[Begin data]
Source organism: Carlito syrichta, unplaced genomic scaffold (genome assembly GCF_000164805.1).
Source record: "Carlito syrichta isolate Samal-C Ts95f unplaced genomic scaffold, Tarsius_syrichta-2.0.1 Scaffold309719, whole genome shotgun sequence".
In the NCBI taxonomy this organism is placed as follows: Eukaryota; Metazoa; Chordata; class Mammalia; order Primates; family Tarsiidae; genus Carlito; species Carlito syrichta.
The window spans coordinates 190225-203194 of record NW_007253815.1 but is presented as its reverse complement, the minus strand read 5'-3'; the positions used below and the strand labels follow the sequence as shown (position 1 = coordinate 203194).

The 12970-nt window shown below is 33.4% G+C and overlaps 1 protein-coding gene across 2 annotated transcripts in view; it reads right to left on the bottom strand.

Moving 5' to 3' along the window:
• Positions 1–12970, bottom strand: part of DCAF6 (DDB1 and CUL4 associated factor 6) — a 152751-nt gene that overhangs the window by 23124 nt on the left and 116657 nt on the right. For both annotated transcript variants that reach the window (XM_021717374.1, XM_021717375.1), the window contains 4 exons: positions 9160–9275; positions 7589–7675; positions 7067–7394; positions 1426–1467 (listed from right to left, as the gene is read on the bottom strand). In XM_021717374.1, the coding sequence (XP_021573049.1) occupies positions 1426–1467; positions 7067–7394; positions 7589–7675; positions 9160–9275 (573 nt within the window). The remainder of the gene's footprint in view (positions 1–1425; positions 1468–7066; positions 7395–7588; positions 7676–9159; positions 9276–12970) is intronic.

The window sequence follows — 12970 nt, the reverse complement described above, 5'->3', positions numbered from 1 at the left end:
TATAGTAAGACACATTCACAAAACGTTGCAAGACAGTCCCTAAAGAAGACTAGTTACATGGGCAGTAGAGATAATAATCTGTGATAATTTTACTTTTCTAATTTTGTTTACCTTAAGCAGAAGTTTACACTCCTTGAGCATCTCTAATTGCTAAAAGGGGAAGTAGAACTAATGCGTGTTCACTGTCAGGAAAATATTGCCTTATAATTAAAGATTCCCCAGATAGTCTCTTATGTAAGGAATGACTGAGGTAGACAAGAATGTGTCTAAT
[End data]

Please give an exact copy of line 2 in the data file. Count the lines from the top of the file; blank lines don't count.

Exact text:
Source record: "Carlito syrichta isolate Samal-C Ts95f unplaced genomic scaffold, Tarsius_syrichta-2.0.1 Scaffold309719, whole genome shotgun sequence".